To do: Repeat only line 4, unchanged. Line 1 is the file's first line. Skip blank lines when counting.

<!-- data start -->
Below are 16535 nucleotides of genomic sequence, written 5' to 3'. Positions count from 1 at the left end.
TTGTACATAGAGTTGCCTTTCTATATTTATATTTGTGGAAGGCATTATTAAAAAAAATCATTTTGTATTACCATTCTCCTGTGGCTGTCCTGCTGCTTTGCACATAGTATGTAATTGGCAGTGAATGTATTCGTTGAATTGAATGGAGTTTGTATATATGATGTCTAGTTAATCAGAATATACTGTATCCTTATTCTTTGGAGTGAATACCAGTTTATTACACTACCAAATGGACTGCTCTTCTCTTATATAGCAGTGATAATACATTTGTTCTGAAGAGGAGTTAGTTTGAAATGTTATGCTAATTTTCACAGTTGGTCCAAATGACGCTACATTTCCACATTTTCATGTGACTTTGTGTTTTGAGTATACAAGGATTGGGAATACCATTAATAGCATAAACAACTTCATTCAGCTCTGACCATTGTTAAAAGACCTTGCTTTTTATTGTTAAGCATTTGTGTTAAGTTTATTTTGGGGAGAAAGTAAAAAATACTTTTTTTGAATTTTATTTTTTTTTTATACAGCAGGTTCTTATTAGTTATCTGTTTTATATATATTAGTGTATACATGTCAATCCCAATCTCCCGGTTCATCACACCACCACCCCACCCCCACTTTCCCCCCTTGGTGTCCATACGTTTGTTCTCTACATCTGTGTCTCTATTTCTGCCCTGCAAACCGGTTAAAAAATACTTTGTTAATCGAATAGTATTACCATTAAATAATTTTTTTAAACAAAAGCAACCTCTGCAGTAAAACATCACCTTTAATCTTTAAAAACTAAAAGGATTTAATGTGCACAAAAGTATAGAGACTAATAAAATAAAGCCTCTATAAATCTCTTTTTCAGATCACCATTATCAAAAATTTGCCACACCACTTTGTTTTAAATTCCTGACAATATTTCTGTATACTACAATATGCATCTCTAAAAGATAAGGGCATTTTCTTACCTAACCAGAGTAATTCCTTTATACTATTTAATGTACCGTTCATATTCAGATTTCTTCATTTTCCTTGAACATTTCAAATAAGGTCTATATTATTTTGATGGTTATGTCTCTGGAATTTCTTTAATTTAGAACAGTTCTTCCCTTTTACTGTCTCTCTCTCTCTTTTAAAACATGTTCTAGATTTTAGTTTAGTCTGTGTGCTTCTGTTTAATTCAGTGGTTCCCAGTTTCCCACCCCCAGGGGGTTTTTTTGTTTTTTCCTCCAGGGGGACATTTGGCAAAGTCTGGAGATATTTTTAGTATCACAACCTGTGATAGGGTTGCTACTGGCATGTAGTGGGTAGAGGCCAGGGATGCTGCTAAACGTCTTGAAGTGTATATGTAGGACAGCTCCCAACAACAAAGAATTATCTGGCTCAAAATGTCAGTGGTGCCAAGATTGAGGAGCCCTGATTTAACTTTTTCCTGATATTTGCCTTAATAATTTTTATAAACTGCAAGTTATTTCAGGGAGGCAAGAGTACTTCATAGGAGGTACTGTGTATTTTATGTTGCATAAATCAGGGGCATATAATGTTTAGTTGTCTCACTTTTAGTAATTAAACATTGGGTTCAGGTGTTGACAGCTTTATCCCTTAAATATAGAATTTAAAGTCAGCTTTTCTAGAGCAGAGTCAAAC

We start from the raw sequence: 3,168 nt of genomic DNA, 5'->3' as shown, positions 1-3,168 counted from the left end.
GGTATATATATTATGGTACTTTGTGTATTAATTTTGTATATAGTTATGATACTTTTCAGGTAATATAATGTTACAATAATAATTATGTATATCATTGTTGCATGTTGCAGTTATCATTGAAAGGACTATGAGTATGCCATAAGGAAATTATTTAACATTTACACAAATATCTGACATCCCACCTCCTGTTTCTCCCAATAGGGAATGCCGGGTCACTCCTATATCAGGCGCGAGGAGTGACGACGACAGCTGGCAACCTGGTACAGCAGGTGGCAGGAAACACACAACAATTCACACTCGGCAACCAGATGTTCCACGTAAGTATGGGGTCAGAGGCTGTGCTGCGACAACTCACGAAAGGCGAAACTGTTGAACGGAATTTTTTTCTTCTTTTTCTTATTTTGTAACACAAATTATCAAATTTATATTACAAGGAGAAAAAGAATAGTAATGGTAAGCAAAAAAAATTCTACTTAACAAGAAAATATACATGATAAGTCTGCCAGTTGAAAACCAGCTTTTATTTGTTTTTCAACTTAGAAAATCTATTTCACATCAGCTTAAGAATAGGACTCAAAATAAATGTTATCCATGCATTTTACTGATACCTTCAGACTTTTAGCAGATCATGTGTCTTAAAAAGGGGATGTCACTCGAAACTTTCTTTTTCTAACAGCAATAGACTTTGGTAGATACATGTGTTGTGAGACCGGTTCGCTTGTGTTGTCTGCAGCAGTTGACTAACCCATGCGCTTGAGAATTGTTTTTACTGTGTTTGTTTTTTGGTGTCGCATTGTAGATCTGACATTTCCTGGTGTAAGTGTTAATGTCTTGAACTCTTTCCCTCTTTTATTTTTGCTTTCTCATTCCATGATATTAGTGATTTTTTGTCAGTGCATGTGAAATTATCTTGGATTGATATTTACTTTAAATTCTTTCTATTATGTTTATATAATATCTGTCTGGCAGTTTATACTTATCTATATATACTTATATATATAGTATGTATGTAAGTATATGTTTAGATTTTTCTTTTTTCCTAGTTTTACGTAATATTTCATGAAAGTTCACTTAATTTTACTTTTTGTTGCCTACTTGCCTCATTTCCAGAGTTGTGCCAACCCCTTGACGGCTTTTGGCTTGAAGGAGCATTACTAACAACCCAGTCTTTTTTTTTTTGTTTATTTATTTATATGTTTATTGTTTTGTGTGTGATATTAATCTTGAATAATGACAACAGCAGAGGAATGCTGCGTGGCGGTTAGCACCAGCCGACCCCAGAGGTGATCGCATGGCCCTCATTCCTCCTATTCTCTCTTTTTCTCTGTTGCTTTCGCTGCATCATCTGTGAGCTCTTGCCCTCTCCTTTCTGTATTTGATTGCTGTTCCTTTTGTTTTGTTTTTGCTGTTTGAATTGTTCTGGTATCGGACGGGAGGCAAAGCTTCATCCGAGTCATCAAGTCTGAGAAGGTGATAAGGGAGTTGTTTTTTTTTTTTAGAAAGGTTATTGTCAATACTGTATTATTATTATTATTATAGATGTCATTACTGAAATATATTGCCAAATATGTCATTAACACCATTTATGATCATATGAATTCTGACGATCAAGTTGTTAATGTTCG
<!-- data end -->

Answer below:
GGTATATATATTATGGTACTTTGTGTATTAATTTTGTATATAGTTATGATACTTTTCAGGTAATATAATGTTACAATAATAATTATGTATATCATTGTTGCATGTTGCAGTTATCATTGAAAGGACTATGAGTATGCCATAAGGAAATTATTTAACATTTACACAAATATCTGACATCCCACCTCCTGTTTCTCCCAATAGGGAATGCCGGGTCACTCCTATATCAGGCGCGAGGAGTGACGACGACAGCTGGCAACCTGGTACAGCAGGTGGCAGGAAACACACAACAATTCACACTCGGCAACCAGATGTTCCACGTAAGTATGGGGTCAGAGGCTGTGCTGCGACAACTCACGAAAGGCGAAACTGTTGAACGGAATTTTTTTCTTCTTTTTCTTATTTTGTAACACAAATTATCAAATTTATATTACAAGGAGAAAAAGAATAGTAATGGTAAGCAAAAAAAATTCTACTTAACAAGAAAATATACATGATAAGTCTGCCAGTTGAAAACCAGCTTTTATTTGTTTTTCAACTTAGAAAATCTATTTCACATCAGCTTAAGAATAGGACTCAAAATAAATGTTATCCATGCATTTTACTGATACCTTCAGACTTTTAGCAGATCATGTGTCTTAAAAAGGGGATGTCACTCGAAACTTTCTTTTTCTAACAGCAATAGACTTTGGTAGATACATGTGTTGTGAGACCGGTTCGCTTGTGTTGTCTGCAGCAGTTGACTAACCCATGCGCTTGAGAATTGTTTTTACTGTGTTTGTTTTTTGGTGTCGCATTGTAGATCTGACATTTCCTGGTGTAAGTGTTAATGTCTTGAACTCTTTCCCTCTTTTATTTTTGCTTTCTCATTCCATGATATTAGTGATTTTTTGTCAGTGCATGTGAAATTATCTTGGATTGATATTTACTTTAAATTCTTTCTATTATGTTTATATAATATCTGTCTGGCAGTTTATACTTATCTATATATACTTATATATATAGTATGTATGTAAGTATATGTTTAGATTTTTCTTTTTTCCTAGTTTTACGTAATATTTCATGAAAGTTCACTTAATTTTACTTTTTGTTGCCTACTTGCCTCATTTCCAGAGTTGTGCCAACCCCTTGACGGCTTTTGGCTTGAAGGAGCATTACTAACAACCCAGTCTTTTTTTTTTTGTTTATTTATTTATATGTTTATTGTTTTGTGTGTGATATTAATCTTGAATAATGACAACAGCAGAGGAATGCTGCGTGGCGGTTAGCACCAGCCGACCCCAGAGGTGATCGCATGGCCCTCATTCCTCCTATTCTCTCTTTTTCTCTGTTGCTTTCGCTGCATCATCTGTGAGCTCTTGCCCTCTCCTTTCTGTATTTGATTGCTGTTCCTTTTGTTTTGTTTTTGCTGTTTGAATTGTTCTGGTATCGGACGGGAGGCAAAGCTTCATCCGAGTCATCAAGTCTGAGAAGGTGATAAGGGAGTTGTTTTTTTTTTTTAGAAAGGTTATTGTCAATACTGTATTATTATTATTATTATAGATGTCATTACTGAAATATATTGCCAAATATGTCATTAACACCATTTATGATCATATGAATTCTGACGATCAAGTTGTTAATGTTCG